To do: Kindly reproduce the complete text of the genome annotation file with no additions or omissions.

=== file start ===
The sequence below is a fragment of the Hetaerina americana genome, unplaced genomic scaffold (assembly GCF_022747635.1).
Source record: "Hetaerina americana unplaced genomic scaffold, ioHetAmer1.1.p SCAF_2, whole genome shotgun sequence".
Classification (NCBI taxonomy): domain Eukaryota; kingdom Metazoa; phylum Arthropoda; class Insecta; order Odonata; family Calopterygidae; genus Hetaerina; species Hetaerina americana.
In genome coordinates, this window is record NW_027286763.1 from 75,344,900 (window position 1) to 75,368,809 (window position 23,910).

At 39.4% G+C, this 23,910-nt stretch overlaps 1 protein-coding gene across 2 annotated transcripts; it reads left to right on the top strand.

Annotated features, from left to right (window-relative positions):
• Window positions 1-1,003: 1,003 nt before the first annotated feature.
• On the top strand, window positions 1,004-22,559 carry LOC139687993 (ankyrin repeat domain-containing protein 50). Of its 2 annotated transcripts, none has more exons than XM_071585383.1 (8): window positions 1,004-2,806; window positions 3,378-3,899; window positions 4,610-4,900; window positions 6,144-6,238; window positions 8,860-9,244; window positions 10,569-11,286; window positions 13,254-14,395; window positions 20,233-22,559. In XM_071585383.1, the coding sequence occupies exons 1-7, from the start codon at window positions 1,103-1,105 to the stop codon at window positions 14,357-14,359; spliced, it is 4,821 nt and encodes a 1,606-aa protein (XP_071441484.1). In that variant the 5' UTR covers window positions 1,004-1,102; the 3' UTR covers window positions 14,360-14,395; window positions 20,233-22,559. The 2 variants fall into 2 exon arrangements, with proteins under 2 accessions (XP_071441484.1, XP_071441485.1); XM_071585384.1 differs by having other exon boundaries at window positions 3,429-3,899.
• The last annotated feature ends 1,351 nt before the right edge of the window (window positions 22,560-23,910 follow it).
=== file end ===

The sequence below is a fragment of the Hetaerina americana genome, unplaced genomic scaffold (assembly GCF_022747635.1).
Source record: "Hetaerina americana unplaced genomic scaffold, ioHetAmer1.1.p SCAF_2, whole genome shotgun sequence".
Classification (NCBI taxonomy): domain Eukaryota; kingdom Metazoa; phylum Arthropoda; class Insecta; order Odonata; family Calopterygidae; genus Hetaerina; species Hetaerina americana.
In genome coordinates, this window is record NW_027286763.1 from 75,344,900 (window position 1) to 75,368,809 (window position 23,910).

At 39.4% G+C, this 23,910-nt stretch overlaps 1 protein-coding gene across 2 annotated transcripts; it reads left to right on the top strand.

Annotated features, from left to right (window-relative positions):
• Window positions 1-1,003: 1,003 nt before the first annotated feature.
• On the top strand, window positions 1,004-22,559 carry LOC139687993 (ankyrin repeat domain-containing protein 50). Of its 2 annotated transcripts, none has more exons than XM_071585383.1 (8): window positions 1,004-2,806; window positions 3,378-3,899; window positions 4,610-4,900; window positions 6,144-6,238; window positions 8,860-9,244; window positions 10,569-11,286; window positions 13,254-14,395; window positions 20,233-22,559. In XM_071585383.1, the coding sequence occupies exons 1-7, from the start codon at window positions 1,103-1,105 to the stop codon at window positions 14,357-14,359; spliced, it is 4,821 nt and encodes a 1,606-aa protein (XP_071441484.1). In that variant the 5' UTR covers window positions 1,004-1,102; the 3' UTR covers window positions 14,360-14,395; window positions 20,233-22,559. The 2 variants fall into 2 exon arrangements, with proteins under 2 accessions (XP_071441484.1, XP_071441485.1); XM_071585384.1 differs by having other exon boundaries at window positions 3,429-3,899.
• The last annotated feature ends 1,351 nt before the right edge of the window (window positions 22,560-23,910 follow it).